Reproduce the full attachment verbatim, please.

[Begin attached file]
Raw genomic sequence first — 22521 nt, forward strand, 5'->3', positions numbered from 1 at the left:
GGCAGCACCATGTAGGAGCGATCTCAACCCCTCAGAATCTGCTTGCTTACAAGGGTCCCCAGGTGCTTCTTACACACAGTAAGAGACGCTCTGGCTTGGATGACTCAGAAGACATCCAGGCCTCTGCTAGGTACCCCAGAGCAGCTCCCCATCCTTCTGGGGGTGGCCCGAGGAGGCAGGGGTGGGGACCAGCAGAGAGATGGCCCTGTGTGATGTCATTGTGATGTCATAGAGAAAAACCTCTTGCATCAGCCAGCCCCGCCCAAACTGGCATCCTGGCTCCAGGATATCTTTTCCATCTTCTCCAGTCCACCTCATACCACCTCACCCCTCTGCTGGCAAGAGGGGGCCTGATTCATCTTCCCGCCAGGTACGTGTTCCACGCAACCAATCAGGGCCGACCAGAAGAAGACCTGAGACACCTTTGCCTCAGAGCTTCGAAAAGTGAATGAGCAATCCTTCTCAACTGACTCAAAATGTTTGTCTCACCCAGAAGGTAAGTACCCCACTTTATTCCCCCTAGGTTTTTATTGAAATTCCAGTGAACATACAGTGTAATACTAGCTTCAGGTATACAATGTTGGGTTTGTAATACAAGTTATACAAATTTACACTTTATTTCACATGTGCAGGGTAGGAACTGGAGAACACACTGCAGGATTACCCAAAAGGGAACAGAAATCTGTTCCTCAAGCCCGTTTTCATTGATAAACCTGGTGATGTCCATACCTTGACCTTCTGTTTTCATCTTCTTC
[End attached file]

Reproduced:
Raw genomic sequence first — 22521 nt, forward strand, 5'->3', positions numbered from 1 at the left:
GGCAGCACCATGTAGGAGCGATCTCAACCCCTCAGAATCTGCTTGCTTACAAGGGTCCCCAGGTGCTTCTTACACACAGTAAGAGACGCTCTGGCTTGGATGACTCAGAAGACATCCAGGCCTCTGCTAGGTACCCCAGAGCAGCTCCCCATCCTTCTGGGGGTGGCCCGAGGAGGCAGGGGTGGGGACCAGCAGAGAGATGGCCCTGTGTGATGTCATTGTGATGTCATAGAGAAAAACCTCTTGCATCAGCCAGCCCCGCCCAAACTGGCATCCTGGCTCCAGGATATCTTTTCCATCTTCTCCAGTCCACCTCATACCACCTCACCCCTCTGCTGGCAAGAGGGGGCCTGATTCATCTTCCCGCCAGGTACGTGTTCCACGCAACCAATCAGGGCCGACCAGAAGAAGACCTGAGACACCTTTGCCTCAGAGCTTCGAAAAGTGAATGAGCAATCCTTCTCAACTGACTCAAAATGTTTGTCTCACCCAGAAGGTAAGTACCCCACTTTATTCCCCCTAGGTTTTTATTGAAATTCCAGTGAACATACAGTGTAATACTAGCTTCAGGTATACAATGTTGGGTTTGTAATACAAGTTATACAAATTTACACTTTATTTCACATGTGCAGGGTAGGAACTGGAGAACACACTGCAGGATTACCCAAAAGGGAACAGAAATCTGTTCCTCAAGCCCGTTTTCATTGATAAACCTGGTGATGTCCATACCTTGACCTTCTGTTTTCATCTTCTTC